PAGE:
Nathaniel Puffalt 

Communications Manager, Redberry Lake Biosphere Region 


People often ask us what is a Biosphere? What do you do? The short answer is that we Preserve Pathways where humans and wildlife live in balance.  



a narrow zone on the surface of the earth where soil, water, and air combine to sustain life. Life can only occur in this zone.


Within the Redberry Lake Biosphere Region, we know that vast tracts of land are required for hardworking Prairie Farmers to feed the world. We also know that Migratory Animals are facing unprecedented challenges, and their number one threat is habitat loss.  Imagine an April morning without the calls of hundreds of bird species announcing Spring’s return. Or a silent autumn sky left emptied of the vast flocks of geese, ducks, swans, and cranes overhead. Imagine the Prairies without its heart… its people.  

We see humans as an integral part of the Biosphere… as much a part of nature as any other species. It’s only by working together that we can build solutions that balance sustainable development with conservation. 


That is the core of what each one of the 738 Biosphere’s across the world, including 19 in Canada, believe in. Each one takes a unique approach based on their location’s biodiversity and the communities therein. Here at Redberry Lake we model what’s possible when humans and wildlife coexist. From observing hundreds of species of birds, to supporting sustainable rural businesses. Preserving Pathways of habitat that gives wildlife a safe home wherever they roam without prohibiting human access to the land. 

Subscribe to our Preserving Pathways Newsletter Here!  


Thanks to funding from Prairie Economic Development Canada, Tourism Saskatchewan and the United Way, we’re taking this modelling to the next level with our new Interpretive and Research Centre currently under construction. Once complete it will be a community space where scientists and families meet for land-based learning experiences, reconciliation and knowledge sharing from all the diverse cultures of the region. It will be a destination for visitors to come see over 200 hundred species of birds from Geodesic Domes overlooking the turquoise mineral waters of Redberry Lake. It will support regional tourism and help diversify our rural economy by showcasing authentic experiences across the region. It will contribute to bird conservation through a new bird banding station. It will be a place where people of all ages can rent outdoor equipment at no charge thanks to our new Outdoor Gear Library, funded by Access Communications.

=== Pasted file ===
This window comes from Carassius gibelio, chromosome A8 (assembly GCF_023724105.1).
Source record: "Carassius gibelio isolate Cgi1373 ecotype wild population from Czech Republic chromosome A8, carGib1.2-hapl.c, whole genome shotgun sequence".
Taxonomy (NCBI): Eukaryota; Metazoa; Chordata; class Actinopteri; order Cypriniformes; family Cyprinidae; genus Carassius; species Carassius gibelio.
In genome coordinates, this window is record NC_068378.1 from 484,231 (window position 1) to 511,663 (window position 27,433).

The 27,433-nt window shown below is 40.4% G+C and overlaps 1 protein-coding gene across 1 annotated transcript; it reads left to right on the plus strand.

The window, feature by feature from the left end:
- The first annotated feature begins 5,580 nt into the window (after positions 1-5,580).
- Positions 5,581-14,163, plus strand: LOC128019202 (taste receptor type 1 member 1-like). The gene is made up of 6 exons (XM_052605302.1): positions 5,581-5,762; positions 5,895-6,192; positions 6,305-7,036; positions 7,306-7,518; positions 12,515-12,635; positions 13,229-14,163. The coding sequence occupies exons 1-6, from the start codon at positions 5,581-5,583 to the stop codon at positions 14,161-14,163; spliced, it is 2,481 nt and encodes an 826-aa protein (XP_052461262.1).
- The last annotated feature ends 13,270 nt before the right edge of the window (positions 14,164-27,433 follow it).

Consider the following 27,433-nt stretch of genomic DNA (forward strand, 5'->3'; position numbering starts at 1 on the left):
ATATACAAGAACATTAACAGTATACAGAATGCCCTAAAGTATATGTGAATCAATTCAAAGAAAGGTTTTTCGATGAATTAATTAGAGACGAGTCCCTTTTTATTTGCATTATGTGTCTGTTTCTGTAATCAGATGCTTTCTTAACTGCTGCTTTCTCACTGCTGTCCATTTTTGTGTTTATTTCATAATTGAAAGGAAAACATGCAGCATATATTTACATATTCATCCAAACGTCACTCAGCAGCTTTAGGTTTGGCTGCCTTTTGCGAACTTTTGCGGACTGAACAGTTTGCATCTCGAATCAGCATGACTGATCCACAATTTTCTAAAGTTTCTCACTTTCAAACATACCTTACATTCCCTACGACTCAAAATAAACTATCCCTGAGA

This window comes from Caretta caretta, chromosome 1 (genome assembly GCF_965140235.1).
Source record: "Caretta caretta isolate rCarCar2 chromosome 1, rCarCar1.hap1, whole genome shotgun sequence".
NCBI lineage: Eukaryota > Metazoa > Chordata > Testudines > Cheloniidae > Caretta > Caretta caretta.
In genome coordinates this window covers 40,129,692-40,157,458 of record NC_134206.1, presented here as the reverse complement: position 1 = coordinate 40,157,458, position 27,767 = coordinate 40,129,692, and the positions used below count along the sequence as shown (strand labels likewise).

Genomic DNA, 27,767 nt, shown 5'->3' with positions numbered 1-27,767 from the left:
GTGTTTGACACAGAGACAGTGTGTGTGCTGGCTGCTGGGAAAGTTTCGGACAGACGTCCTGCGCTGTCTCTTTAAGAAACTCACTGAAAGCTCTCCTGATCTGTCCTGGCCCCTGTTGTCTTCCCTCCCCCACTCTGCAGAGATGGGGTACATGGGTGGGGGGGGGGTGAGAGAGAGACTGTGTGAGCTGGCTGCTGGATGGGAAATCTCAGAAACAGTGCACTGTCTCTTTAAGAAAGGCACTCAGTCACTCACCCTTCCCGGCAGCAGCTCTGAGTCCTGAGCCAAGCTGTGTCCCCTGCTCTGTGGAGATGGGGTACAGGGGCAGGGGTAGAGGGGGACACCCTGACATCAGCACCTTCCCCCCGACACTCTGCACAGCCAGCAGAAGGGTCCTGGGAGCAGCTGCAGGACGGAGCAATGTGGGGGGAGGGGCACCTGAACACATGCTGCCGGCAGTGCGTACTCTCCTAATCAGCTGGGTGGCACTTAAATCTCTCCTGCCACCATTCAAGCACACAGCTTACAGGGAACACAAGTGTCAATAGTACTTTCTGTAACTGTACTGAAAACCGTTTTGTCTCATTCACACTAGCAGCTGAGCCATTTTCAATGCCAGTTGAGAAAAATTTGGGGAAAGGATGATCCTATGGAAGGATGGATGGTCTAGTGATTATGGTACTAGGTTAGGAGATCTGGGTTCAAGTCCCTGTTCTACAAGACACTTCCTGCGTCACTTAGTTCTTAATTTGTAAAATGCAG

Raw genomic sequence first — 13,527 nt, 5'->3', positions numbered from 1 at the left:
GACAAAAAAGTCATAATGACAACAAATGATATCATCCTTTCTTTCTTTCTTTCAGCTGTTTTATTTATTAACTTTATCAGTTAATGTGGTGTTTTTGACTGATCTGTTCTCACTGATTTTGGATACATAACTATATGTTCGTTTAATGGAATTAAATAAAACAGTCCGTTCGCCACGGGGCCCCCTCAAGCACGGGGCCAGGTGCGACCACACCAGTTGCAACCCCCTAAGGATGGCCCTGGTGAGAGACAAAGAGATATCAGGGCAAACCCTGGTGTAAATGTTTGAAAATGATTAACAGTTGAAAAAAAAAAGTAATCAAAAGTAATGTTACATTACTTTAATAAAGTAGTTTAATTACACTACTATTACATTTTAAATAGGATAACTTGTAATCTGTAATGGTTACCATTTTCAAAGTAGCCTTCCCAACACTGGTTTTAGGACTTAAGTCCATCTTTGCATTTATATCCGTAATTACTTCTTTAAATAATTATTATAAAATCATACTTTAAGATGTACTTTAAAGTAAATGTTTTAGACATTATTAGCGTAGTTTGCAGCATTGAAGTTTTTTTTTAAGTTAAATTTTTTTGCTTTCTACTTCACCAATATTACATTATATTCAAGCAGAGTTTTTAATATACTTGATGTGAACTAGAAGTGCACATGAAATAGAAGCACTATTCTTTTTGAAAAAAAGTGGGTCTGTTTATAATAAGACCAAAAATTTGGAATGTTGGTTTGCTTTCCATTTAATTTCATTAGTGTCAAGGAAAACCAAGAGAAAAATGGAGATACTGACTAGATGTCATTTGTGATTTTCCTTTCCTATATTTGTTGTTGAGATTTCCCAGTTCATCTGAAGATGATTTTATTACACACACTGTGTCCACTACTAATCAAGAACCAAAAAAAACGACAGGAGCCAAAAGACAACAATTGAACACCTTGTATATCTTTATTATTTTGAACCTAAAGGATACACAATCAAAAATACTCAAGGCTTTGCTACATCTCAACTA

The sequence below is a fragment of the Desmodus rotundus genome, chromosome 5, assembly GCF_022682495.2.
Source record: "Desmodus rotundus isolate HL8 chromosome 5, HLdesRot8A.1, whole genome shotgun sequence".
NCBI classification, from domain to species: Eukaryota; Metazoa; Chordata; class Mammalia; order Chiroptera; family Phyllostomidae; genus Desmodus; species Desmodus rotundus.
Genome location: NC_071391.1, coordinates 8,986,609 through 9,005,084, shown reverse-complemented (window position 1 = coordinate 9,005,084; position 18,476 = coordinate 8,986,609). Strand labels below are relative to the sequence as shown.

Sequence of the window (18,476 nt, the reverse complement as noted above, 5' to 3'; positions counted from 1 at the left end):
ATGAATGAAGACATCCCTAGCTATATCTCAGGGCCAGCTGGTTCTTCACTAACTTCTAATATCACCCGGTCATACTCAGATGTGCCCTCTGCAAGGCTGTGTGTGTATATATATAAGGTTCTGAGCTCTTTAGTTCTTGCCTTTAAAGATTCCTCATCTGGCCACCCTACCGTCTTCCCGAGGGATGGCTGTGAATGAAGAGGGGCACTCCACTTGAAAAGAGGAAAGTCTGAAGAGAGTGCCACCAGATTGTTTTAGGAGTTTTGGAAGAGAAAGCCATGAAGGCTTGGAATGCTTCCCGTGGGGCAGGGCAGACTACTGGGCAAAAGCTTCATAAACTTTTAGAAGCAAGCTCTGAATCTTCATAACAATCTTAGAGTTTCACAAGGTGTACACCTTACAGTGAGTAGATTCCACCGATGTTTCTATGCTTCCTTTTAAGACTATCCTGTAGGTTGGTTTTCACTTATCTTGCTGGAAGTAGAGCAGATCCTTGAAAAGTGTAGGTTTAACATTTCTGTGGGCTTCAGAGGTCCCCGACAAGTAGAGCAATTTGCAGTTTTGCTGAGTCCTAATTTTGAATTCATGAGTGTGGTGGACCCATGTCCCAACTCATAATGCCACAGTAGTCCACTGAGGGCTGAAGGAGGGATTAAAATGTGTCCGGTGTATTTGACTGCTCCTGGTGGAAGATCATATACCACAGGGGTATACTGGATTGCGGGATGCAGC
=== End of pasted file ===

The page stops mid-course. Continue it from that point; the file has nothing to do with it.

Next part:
The Interpretive Centre will be a community gathering place for the region, province and visitors from around the world to come together to learn, explore, interact with wildlife and be inspired to see themselves as part of nature, part of the biosphere. It will be a place that brings our community closer together in an increasingly divided world. 


We will also model this with our new Native Tree and Plant Nursery opening this Spring in Hafford! Built thanks to funding from Natural Resource Canada’s 2 Billion Trees program, which is helping reforest land, restore habitat and sequester carbon across the country. We’re working with interested landowners and organizations across Saskatchewan seeking to reforest large tracts of land with Native Trees, Plants and Grasses. We are also in the early planning stages of expanding into the retail market, giving homeowners the ability to welcome more diverse wildlife onto their land with native species. 


Thanks to funding from Environment & Climate Change Canada, we are currently modelling this through our ongoing Species at Risk monitoring and education within the region.  And through helping Canada reach its goal of conserving 30% of land by identifying potential Recognized Stewardship Areas also known as Other Effective Conservation Measures (OECMs). Don’t let the acronym throw you off. It’s a crucial tool for designating lands and waters that are managed for a primary purpose other than conservation, but, through that management by individuals, communities or organizations, still provide the same biodiversity conservation benefit as a protected area. Think of native rangeland for bison and cattle, watersheds or even recreation parks. Places where people and biodiversity meet. Places where pathways for all nature are preserved. In the Biosphere specifically, we are working with the Saskatchewan Ministry of Environment to hep identify Crown Ag Land that fits this designation and in the future we will expand into working with interested landowners.  Learn more about our work with OECMs here!


We model all of this by partnering with you, the people. None of this would be possible without the support of the communities within our region. Many of whom send representation to our Board of Directors who set our direction. We encourage respectful dialogue and collaboration through public in-person and virtual gatherings, one-on-one meetings and consultations. So, Be Part of the Biosphere. Get in touch with us today to learn more on how you can contribute to Preserving Pathways. We hope to see you very soon at our new Interpretive and Research Centre overlooking Redberry Lake. 


This wouldn’t be possible without the financial support from Environment and Climate Change Canada, Prairies Economic Development Canada, Natural Resources Canada, Tourism Saskatchewan, the United Way and Access Communications, nor would it be possible without our supporting Communities, First Nations, Universities, NGO’s, Non-Profits, the Canadian Biosphere Reserve Association, CCUNESCO and UNESCO. We’re all in this together. Thank you!



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